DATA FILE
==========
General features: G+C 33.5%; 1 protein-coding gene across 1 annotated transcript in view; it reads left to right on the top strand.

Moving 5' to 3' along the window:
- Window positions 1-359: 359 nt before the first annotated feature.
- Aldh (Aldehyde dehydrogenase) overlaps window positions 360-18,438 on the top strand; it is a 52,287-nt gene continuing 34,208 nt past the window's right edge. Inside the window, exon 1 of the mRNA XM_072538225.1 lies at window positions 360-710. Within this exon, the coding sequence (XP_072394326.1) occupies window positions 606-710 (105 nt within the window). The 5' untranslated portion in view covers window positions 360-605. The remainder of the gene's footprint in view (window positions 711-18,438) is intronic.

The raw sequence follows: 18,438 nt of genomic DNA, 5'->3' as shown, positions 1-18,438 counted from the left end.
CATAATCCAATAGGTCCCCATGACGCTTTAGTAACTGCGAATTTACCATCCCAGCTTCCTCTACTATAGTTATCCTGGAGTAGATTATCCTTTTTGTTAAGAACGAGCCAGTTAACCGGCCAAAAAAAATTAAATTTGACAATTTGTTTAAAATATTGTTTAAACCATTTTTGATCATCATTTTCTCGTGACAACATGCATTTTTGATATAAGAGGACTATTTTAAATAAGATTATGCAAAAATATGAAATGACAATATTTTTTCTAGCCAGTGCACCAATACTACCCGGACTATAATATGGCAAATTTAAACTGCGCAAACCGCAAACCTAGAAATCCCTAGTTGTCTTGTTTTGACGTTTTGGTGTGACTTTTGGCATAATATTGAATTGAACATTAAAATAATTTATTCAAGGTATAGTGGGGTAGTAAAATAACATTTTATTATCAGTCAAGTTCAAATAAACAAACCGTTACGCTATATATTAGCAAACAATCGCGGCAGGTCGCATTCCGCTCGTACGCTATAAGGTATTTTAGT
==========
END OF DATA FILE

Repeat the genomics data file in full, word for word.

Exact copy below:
General features: G+C 33.5%; 1 protein-coding gene across 1 annotated transcript in view; it reads left to right on the top strand.

Moving 5' to 3' along the window:
- Window positions 1-359: 359 nt before the first annotated feature.
- Aldh (Aldehyde dehydrogenase) overlaps window positions 360-18,438 on the top strand; it is a 52,287-nt gene continuing 34,208 nt past the window's right edge. Inside the window, exon 1 of the mRNA XM_072538225.1 lies at window positions 360-710. Within this exon, the coding sequence (XP_072394326.1) occupies window positions 606-710 (105 nt within the window). The 5' untranslated portion in view covers window positions 360-605. The remainder of the gene's footprint in view (window positions 711-18,438) is intronic.

The raw sequence follows: 18,438 nt of genomic DNA, 5'->3' as shown, positions 1-18,438 counted from the left end.
CATAATCCAATAGGTCCCCATGACGCTTTAGTAACTGCGAATTTACCATCCCAGCTTCCTCTACTATAGTTATCCTGGAGTAGATTATCCTTTTTGTTAAGAACGAGCCAGTTAACCGGCCAAAAAAAATTAAATTTGACAATTTGTTTAAAATATTGTTTAAACCATTTTTGATCATCATTTTCTCGTGACAACATGCATTTTTGATATAAGAGGACTATTTTAAATAAGATTATGCAAAAATATGAAATGACAATATTTTTTCTAGCCAGTGCACCAATACTACCCGGACTATAATATGGCAAATTTAAACTGCGCAAACCGCAAACCTAGAAATCCCTAGTTGTCTTGTTTTGACGTTTTGGTGTGACTTTTGGCATAATATTGAATTGAACATTAAAATAATTTATTCAAGGTATAGTGGGGTAGTAAAATAACATTTTATTATCAGTCAAGTTCAAATAAACAAACCGTTACGCTATATATTAGCAAACAATCGCGGCAGGTCGCATTCCGCTCGTACGCTATAAGGTATTTTAGT